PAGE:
Every autumn, SIU publishes a report of Norwegian mobility data and analyses of student mobility to and from Norway. The report provides important information about Norwegian trends in mobility.
In this context, mobility can be understood as academically motivated periods of stay abroad undertaken by students and staff in the education sector. The task of producing the report enables SIU to follow the development of mobility into and out of Norway. Greater mobility and cross-border cooperation in education are increasingly important political goals for most countries.
The Mobility Report of 2010
The fourth edition of the Mobility Report appeared in 2010. For the first time the report included mobility among PhD students. About 35 per cent stated that they had been abroad in the academic context. Students who take PhD degrees in humanities are more mobile than students within other PhD. degrees.
PhD. students within medicine have the lowest share of stays in foreign countries. This is a contrast to the research among bachelor and master lever, where health and social care students constitute one of the largest groups taking part of their studies abroad.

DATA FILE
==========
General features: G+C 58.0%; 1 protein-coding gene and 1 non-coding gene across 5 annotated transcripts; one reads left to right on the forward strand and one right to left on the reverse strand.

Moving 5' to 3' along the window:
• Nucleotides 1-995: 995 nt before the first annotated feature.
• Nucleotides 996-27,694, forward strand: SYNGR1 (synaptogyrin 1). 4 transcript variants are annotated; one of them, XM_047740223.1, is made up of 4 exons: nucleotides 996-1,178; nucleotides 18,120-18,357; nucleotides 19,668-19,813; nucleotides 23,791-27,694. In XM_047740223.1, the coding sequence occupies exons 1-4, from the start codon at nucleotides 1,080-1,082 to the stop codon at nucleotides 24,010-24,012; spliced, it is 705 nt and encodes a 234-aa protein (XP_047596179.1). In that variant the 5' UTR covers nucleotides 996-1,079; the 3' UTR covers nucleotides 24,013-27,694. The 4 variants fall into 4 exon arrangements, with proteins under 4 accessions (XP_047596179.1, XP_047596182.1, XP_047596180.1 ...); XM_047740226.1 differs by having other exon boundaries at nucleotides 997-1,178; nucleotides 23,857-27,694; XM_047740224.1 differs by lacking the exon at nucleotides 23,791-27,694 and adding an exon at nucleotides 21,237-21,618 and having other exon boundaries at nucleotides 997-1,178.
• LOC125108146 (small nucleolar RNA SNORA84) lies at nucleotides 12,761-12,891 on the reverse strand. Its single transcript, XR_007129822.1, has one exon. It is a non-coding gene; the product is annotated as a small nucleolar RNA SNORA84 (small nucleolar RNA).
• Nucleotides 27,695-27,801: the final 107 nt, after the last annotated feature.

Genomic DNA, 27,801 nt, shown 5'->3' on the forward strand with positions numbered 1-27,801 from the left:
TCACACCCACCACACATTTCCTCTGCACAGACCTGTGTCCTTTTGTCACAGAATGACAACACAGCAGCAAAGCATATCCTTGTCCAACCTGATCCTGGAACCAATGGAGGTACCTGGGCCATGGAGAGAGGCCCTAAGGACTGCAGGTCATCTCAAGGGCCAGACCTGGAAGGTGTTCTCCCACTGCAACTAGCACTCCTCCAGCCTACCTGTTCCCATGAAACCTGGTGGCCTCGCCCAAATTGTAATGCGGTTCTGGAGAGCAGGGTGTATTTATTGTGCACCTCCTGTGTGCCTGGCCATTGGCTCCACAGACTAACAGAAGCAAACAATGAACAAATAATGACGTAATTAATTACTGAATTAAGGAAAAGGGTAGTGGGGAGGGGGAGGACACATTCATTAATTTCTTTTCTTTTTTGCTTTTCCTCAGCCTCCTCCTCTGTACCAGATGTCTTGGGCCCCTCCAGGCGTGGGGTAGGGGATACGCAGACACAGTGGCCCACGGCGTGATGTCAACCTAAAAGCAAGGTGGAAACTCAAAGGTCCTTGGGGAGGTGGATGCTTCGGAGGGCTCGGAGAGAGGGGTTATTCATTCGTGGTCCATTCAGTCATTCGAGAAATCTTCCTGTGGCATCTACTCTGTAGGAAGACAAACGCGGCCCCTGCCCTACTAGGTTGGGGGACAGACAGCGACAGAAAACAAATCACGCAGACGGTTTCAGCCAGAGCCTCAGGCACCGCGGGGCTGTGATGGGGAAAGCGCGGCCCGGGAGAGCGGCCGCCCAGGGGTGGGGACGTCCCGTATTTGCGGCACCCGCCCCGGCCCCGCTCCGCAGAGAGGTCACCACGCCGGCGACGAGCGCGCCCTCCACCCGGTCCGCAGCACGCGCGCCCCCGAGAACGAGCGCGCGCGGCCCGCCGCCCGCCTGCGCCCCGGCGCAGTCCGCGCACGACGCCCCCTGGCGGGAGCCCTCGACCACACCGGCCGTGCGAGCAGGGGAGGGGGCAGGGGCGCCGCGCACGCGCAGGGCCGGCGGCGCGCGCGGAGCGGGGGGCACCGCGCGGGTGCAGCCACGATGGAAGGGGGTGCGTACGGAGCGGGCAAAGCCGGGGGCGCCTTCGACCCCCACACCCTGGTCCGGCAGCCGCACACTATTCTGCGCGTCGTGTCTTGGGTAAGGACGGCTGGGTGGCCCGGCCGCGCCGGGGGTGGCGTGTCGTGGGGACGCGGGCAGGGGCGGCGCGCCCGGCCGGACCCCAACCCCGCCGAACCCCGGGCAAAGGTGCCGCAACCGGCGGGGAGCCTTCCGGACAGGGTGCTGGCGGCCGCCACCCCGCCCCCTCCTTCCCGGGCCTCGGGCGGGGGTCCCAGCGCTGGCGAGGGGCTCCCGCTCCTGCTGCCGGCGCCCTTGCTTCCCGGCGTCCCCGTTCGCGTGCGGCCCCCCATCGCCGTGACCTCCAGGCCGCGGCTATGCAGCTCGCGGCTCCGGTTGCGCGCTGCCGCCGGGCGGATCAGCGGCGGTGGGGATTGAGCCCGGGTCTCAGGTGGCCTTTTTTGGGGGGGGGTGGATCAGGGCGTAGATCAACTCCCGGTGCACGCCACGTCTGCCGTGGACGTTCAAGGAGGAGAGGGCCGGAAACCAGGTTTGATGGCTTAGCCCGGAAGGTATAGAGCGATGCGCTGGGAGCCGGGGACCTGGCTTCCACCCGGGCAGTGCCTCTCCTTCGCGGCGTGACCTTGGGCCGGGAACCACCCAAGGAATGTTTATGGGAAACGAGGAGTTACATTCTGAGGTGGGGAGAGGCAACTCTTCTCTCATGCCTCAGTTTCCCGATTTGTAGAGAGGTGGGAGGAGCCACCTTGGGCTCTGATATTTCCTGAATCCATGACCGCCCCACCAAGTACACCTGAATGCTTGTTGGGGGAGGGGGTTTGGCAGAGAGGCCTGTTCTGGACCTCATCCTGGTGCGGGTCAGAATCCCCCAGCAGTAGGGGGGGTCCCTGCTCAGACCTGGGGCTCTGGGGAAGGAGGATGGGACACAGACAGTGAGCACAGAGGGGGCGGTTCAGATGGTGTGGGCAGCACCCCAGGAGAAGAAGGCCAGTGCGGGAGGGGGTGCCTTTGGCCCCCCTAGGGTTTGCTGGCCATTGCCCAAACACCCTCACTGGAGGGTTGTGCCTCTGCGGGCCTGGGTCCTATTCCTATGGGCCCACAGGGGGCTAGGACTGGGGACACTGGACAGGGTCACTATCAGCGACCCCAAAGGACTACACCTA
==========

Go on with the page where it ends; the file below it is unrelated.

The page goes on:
Internationalization and mobility in the PhD degree is also the theme for this year’s Mobility Conference, which took place the 3rd. November at Gardermoen.
Other findings from the 2010 report – toward bachelor and master level:
- In 2009/2010, 7209 Norwegian students followed part of their studies abroad, the highest ever figure to date
- USA is still on top as the most important destination country for Norwegian exchange students who take part of their degree abroad, with 1080 students in 2009/2010
- The four countries which together with the United States occupy the top five list are Australia, Great Britain, Tanzania and South Africa
- In 2009/2010 Norway had the largest amount of foreign students in Norway; 14980 students. This number include students who take part of their degree or their whole degree in Norway
- The five largest groups of students with foreign citizenship in Norway are from Russia, Sweden, Germany, China and France
- In 2006/2007 Norway reached the highest number of Norwegians studying abroad through LLP’s Erasmus programme. In the academic years 2007-2008 and 2007/2008 there was a noticeably decrease of this number. However, statistics from 2007/2008 shows that the amount of Norwegian exchange students is increasing again.
In the OECD's 2009 report on education Education at a Glance, points out that about 1.9 percent of all Norwegian students are “international” students, a figure equivalent to 4.114 individual students.